Woodward, Okla. —
Woodward City Attorney Aaron Sims has sent a reply to the the Federal Aviation Administration (FAA) regarding a recent compliance inspection report that alleged the city improperly handled airport property.
The allegations in the FAA report included that the city "inappropriately transferred title to airport land to the [Woodward] municipal authority," and received proceeds from leasing that land, which should have gone to support airport operations. The report also alleges that the lease amounts do not "bear any relation to fair market value based on appraisal."
"The City is offended by the unsubstantiated allegation that the City illegally leased the subject properties at less than fair market value," Sims wrote in the letter to FAA officials.
The attorney read the letter in its entirety to Woodward City Commissioners during their regular meeting Monday night in City Hall. He stated the letter had already been mailed earlier in the day.
Click below to watch a video of Sims reading the letter and then responding to a few questions from City Commissioner Steve Bogdahn.
The letter was addressed to Mr. Edward Agnew, manager of the Arkansas/ Oklahoma Airports District Office with the FAA. But additional copies were mailed to Edward Chambers, the compliance program manager who conducted the inspection; Victor Bird, director of the Oklahoma Aeronautics Commission; Michael P. Huerta, acting administrator for the FAA; and U.S. Sen. James Inhofe.
Sims claims that the inspector provided no support for the allegation that the city was leasing property at below market value, having never requested any appraisal information concerning the determination of fair market value.
In addition, he stated that in determining that market value, only the value of the land itself, minus any buildings or other improvements, could be considered since only the land itself was released by the FAA to the city.
Considering that factor along with the city's subsidization of airport operations to the tune of $800,000 in the last decade, Sims said city records show that the airport has received far more in revenue than whatever proceeds have been generated by the leasing of the airport property.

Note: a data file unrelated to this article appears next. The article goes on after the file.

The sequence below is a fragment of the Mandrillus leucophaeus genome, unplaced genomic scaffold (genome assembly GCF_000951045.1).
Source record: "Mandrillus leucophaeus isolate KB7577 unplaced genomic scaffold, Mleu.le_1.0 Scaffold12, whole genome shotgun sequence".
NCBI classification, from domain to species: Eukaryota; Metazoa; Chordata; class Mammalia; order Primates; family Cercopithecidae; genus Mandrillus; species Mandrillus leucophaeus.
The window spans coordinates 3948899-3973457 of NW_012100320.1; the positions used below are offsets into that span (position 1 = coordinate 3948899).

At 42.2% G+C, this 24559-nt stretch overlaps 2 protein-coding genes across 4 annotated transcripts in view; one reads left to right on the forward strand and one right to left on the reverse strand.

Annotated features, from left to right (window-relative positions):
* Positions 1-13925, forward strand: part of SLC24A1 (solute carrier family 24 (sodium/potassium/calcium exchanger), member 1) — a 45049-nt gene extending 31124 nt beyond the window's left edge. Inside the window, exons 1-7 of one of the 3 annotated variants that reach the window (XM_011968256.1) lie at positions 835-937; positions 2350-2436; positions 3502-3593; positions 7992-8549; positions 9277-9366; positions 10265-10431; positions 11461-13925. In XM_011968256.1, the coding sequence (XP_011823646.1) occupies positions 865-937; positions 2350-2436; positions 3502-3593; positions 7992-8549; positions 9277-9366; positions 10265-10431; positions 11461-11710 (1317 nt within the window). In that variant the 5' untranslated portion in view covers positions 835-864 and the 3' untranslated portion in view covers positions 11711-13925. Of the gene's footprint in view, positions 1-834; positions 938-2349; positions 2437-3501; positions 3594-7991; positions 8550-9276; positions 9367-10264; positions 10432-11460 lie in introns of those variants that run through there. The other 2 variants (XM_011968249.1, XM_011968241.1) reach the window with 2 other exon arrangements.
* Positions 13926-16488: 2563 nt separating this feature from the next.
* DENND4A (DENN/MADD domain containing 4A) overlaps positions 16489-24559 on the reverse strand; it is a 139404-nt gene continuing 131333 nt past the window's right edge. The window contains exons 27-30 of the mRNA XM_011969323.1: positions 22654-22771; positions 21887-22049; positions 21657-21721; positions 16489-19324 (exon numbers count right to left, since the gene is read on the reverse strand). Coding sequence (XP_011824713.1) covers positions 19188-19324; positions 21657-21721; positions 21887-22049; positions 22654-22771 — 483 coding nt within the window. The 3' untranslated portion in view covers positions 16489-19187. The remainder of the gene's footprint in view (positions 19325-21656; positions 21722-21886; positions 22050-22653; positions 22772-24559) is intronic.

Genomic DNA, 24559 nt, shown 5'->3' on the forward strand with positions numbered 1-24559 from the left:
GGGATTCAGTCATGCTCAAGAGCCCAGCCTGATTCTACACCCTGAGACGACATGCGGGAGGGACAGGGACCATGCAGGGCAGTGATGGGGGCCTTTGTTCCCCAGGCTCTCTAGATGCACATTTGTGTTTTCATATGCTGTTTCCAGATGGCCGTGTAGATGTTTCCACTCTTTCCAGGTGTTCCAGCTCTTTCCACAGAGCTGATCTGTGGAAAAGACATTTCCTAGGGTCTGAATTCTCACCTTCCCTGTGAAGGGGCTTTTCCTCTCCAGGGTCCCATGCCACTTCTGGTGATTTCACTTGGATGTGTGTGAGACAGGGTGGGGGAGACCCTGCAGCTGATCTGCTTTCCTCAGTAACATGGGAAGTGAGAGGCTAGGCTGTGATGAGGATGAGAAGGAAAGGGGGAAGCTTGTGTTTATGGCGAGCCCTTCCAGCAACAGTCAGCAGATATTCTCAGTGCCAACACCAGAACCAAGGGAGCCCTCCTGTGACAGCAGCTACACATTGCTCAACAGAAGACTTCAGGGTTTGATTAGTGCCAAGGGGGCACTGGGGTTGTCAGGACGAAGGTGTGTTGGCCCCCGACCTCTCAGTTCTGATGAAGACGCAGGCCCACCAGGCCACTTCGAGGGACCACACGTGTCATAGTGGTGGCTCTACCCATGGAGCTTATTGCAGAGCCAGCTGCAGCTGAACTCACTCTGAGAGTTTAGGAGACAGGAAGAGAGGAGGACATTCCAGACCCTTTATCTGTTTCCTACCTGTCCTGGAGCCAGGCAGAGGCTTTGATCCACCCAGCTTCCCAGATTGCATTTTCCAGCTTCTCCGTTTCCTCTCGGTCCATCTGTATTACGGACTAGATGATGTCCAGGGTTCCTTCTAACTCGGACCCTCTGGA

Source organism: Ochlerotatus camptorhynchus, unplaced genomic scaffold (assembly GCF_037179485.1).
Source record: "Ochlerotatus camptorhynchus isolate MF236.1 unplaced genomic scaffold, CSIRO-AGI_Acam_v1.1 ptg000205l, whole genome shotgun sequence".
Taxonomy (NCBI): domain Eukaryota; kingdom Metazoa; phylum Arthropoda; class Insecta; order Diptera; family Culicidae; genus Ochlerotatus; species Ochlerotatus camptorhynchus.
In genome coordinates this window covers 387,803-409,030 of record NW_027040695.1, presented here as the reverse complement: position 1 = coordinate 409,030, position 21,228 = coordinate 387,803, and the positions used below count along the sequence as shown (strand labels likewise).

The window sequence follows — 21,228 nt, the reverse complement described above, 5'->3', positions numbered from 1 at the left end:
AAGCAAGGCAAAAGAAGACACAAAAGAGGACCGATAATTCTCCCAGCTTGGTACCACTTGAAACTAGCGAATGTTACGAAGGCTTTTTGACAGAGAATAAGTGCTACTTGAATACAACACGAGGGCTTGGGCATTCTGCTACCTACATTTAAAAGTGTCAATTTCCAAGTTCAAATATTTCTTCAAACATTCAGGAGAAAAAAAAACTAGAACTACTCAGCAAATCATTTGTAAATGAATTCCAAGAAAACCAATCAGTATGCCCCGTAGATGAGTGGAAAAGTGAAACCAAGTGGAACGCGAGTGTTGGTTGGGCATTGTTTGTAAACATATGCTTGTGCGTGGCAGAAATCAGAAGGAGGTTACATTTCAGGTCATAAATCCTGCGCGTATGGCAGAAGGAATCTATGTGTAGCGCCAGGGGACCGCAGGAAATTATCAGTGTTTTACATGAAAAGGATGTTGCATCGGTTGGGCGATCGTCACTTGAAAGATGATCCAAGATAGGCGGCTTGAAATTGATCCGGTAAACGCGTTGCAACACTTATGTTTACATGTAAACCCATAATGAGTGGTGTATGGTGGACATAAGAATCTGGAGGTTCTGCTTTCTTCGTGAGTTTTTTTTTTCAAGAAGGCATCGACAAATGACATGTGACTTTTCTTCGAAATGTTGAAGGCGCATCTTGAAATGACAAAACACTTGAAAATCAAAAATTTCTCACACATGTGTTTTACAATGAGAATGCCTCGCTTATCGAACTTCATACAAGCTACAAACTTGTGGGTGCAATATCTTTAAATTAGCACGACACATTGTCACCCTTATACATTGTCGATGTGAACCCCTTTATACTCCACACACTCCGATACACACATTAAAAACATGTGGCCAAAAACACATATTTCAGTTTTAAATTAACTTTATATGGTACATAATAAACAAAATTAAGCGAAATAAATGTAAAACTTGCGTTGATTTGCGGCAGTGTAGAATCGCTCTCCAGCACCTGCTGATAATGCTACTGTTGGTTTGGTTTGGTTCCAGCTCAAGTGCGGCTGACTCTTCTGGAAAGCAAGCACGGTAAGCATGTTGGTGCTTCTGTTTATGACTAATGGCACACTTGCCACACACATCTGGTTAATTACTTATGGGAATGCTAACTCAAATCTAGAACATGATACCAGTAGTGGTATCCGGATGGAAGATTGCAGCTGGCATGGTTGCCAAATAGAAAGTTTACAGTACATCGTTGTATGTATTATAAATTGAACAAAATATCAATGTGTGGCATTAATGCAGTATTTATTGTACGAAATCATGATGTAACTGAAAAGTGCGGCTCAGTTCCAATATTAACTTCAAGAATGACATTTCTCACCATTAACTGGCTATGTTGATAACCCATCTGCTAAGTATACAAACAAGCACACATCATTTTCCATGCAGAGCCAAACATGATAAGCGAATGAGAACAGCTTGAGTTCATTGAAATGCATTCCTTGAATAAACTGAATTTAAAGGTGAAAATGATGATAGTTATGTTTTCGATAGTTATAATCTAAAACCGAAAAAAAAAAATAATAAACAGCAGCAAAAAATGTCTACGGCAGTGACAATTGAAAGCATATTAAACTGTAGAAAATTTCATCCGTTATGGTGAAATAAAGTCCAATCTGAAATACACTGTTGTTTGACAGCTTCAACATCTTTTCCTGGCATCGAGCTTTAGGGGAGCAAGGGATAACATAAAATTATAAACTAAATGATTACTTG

"It is clear, historically, that the City's general fund has provided the funds to pay the cost of airport operations in an amount far in excess of the fair market rental value of the released Airport properties," he said.
Nevertheless, the attorney said the city would revise some of its accounting procedures to clarify that the airport does receive revenue generated from leasing any airport land.
"To address the recommended action from the Inspector's report, the City, as a function of accounting, will assign all future rental income from the land alone to the airport fund portion of the City's accounting system," he said.
In addition, he said all future leases for airport land will clearly reflect what portion of the rental amount is attributable to the land alone.
But the city doesn't intend to act on another recommendation in the FAA report, which told the city to "return" title to the airport properties in question back to the airport.
That's because the city attorney refutes the allegations that the city "inappropriately" transferred the titles to begin with.
Sims said that the Woodward Municipal Authority (WMA) "is an appropriate entity in which title to these properties may be held."
That is because the WMA was set up as a public trust, and therefore, by statute, is allowed to hold title to real estate, he said. And since the WMA was created for the benefit for the city, it may act on behalf of the city, including holding title for land owned by the city, which includes the airport, he said.
"Therefore, the City asserts that no change in title of the airport properties is warranted and that title is now, and has always been, held by an appropriate entity," Sims said.